work very hard to get consensus unlike our current system where the governing parties can force everything through using the whip system.
The last 4 years of austerity and the previous 20 years of boom and bust have shown me that our politicians are not up to the job of running our country properly so maybe it is time for us to enforce checks and balances on them. Only allow our Taoiseach to serve 2 terms and make him / her directly accountable to the people.

What do the rest of you think / any ideas?
I think we should abolish the whip system and have the power of recall.
 

statsman

Well-known member
Joined
Feb 25, 2011
Messages
56,230
True, it's an inherently undemocratic process. Also the power that the President actually holds is grossly overstated in public discourse.
Checks and balances to the point of paralysis is what it often looks like to an outsider. On top of which, even a newly-elected first-term president is almost immediately thrust into election mode.
 

Hitch 22

Well-known member
Joined
Dec 26, 2011
Messages
5,220
One problem with the US system is that while the people get to elect the President, they do not really elect the government, given that the cabinet are entirely Presidential nominations approved by the Senate; generally the cabinet members have not been elected to any office by the public.
And look how our current system works with an unelected civil servant Sir Humphrey Appleby basically running the department for a minister who is still essentially a glorified town councilor and cumman chairman who has to run down to his constituency every other day to press the flesh at a funeral. Why not have person appointed to for the duration of the President's term to do the top job?
 

Hitch 22

Well-known member
Joined
Dec 26, 2011
Messages
5,220
Checks and balances to the point of paralysis is what it often looks like to an outsider. On top of which, even a newly-elected first-term president is almost immediately thrust into election mode.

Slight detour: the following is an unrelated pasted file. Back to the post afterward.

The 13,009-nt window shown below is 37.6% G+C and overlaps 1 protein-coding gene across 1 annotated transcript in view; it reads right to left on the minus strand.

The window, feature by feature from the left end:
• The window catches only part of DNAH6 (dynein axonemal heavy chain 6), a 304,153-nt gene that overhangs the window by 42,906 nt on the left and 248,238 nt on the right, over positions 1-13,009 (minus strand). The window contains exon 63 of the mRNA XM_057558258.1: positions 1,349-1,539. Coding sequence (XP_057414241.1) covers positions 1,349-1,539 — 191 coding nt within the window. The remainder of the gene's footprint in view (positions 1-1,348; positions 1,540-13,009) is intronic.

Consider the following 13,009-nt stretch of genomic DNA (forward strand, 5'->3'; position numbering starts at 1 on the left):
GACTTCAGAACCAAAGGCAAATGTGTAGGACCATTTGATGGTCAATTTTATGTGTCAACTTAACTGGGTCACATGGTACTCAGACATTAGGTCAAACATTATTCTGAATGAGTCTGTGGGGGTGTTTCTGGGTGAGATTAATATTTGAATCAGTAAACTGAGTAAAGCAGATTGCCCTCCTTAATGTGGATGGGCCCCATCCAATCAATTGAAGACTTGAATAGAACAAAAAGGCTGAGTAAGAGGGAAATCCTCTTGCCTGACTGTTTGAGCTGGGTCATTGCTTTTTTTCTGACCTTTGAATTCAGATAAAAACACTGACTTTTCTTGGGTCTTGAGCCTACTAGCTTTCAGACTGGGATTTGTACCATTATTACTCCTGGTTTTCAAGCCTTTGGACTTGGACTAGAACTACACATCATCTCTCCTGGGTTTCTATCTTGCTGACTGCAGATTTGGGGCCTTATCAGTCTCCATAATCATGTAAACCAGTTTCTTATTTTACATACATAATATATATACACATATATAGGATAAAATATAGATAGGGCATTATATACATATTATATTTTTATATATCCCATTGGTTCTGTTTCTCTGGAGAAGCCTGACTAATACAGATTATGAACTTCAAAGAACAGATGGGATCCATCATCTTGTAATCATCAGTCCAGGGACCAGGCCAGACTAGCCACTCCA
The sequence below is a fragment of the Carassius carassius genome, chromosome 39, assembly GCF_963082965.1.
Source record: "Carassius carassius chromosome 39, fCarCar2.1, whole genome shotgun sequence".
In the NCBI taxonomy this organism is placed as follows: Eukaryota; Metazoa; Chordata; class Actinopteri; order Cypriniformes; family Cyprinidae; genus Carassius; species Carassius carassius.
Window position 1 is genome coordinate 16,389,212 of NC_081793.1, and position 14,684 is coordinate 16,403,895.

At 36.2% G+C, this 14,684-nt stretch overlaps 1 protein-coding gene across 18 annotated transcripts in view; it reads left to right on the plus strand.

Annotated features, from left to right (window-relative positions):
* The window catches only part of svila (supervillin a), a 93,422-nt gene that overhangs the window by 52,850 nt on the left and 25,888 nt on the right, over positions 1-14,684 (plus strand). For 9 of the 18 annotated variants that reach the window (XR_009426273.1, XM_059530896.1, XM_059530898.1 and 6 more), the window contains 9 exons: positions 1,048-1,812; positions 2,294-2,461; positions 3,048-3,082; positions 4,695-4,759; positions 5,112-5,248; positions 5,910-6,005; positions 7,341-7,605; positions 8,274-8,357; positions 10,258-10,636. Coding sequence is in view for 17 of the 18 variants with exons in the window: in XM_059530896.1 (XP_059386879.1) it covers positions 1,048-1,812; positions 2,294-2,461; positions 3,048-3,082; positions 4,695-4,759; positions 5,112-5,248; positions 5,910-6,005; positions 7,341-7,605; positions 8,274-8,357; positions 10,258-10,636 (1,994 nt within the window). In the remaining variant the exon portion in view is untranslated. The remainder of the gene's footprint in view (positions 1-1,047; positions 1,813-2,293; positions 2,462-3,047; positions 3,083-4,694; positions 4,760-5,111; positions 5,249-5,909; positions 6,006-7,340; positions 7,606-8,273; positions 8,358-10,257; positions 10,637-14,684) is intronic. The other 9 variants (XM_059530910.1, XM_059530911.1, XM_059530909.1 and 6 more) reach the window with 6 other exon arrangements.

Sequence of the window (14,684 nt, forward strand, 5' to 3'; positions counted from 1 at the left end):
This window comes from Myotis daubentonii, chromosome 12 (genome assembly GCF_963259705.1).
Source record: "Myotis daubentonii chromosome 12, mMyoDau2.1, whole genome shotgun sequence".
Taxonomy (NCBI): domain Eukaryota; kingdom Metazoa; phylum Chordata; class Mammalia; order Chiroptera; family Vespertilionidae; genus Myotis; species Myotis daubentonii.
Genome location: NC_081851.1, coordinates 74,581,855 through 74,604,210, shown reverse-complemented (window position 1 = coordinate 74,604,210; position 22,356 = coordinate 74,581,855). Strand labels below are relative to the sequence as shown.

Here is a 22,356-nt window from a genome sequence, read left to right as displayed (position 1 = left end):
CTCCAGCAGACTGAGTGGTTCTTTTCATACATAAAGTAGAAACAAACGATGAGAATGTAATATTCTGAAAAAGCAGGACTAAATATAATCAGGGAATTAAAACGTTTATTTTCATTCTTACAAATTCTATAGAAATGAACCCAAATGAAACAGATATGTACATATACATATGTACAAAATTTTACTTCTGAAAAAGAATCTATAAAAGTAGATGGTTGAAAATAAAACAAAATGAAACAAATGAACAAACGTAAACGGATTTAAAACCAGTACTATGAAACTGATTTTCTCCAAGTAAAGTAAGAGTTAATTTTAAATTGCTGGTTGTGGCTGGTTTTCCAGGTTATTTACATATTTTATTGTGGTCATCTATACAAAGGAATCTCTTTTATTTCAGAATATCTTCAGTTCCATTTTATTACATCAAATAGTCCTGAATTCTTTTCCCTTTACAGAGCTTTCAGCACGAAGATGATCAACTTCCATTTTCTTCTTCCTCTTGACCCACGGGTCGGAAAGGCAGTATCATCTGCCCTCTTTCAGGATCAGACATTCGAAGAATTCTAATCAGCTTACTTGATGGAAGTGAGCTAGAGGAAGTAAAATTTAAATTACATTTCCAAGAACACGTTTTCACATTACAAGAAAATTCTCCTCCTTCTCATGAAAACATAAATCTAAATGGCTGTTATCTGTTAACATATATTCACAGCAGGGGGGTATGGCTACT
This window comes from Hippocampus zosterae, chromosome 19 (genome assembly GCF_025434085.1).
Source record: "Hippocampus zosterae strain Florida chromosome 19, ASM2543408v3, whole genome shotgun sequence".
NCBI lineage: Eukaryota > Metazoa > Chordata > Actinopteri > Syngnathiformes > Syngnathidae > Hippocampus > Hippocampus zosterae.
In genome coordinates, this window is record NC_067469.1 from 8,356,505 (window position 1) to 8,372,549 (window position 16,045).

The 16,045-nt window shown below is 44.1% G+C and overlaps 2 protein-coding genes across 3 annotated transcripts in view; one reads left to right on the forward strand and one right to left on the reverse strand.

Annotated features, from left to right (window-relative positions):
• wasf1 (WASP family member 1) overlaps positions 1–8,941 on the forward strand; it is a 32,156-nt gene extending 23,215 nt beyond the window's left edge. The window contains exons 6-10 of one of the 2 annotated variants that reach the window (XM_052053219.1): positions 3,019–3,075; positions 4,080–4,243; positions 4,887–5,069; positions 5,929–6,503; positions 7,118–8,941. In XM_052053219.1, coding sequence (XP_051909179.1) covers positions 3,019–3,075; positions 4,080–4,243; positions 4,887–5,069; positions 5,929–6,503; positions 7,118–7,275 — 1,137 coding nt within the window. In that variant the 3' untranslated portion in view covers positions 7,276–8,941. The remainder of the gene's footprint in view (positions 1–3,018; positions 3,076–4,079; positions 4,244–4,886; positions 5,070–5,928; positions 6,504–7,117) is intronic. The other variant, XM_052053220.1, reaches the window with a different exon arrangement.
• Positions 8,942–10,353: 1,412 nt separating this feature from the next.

Politicians no matter what the system or set up are always in election mode.
 

statsman

Well-known member
Joined
Feb 25, 2011
Messages
56,230
And look how our current system works with an unelected civil servant Sir Humphrey Appleby basically running the department for a minister who is still essentially a glorified town councilor and cumman chairman who has to run down to his constituency every other day to press the flesh at a funeral. Why not have person appointed to for the duration of the President's term to do the top job?
Do you imagine that Hilary Clinton doesn't have an equivalent telling her what she can and cannot do?
 

statsman

Well-known member
Joined
Feb 25, 2011
Messages
56,230
Politicians no matter what the system or set up are always in election mode.
Yes, but it's a lot more explicit in a presidential-style system.
 

Dasayev

Well-known member
Joined
Jul 7, 2006
Messages
2,825
If I was going to copy somebody else's political system it would not the USA's. Seems to be constantly deadlocked, even more in thrall to big business than ours and with a very small range of political voices.

No I prefer the parliamentary system (though maybe it's just because that's what I'm used to). Look what you get with executive presidencies: Sarkozy, Putin, Bush 1&2...
But our own system is not great either. Our House of Representatives is a rubber stamp, and our Senate is completely pointless. It doesn't produce good government or leaders, and things such as time served, being a good party man, and even geographical considerations seem to matter more than ability when promotions come about.

I think the American system could work if it wasn't so distorted by campaign financing.
 

ANONG

Well-known member
Joined
Feb 24, 2012
Messages
419
You seem to blame all politicians equally? Surely Fianna Fáil were to blame?
yes Fianna Fail, PD's and Greens were responsible but Fine Gael and Labour have failed miserably to deal with the situation since they came into power so maybe we need to change to system altogether.
 

Hitch 22

Well-known member
Joined
Dec 26, 2011
Messages
5,220
Do you imagine that Hilary Clinton doesn't have an equivalent telling her what she can and cannot do?
If Bill Clinton could get her to suck his c*ck then do you really think someone could order her around in her department? :lol:
 

ANONG

Well-known member
Joined
Feb 24, 2012
Messages
419
One problem with the US system is that while the people get to elect the President, they do not really elect the government, given that the cabinet are entirely Presidential nominations approved by the Senate; generally the cabinet members have not been elected to any office by the public.
To be quite honest I do not really have a problem with that as it allows a strong leader to select the best person for the job and it would make it easier to fire them if they are not up to it.
 

statsman

Well-known member
Joined
Feb 25, 2011
Messages
56,230
To be quite honest I do not really have a problem with that as it allows a strong leader to select the best person for the job and it would make it easier to fire them if they are not up to it.
Strong leaders selecting the best people for the job is a concept that sends shivers up my spine.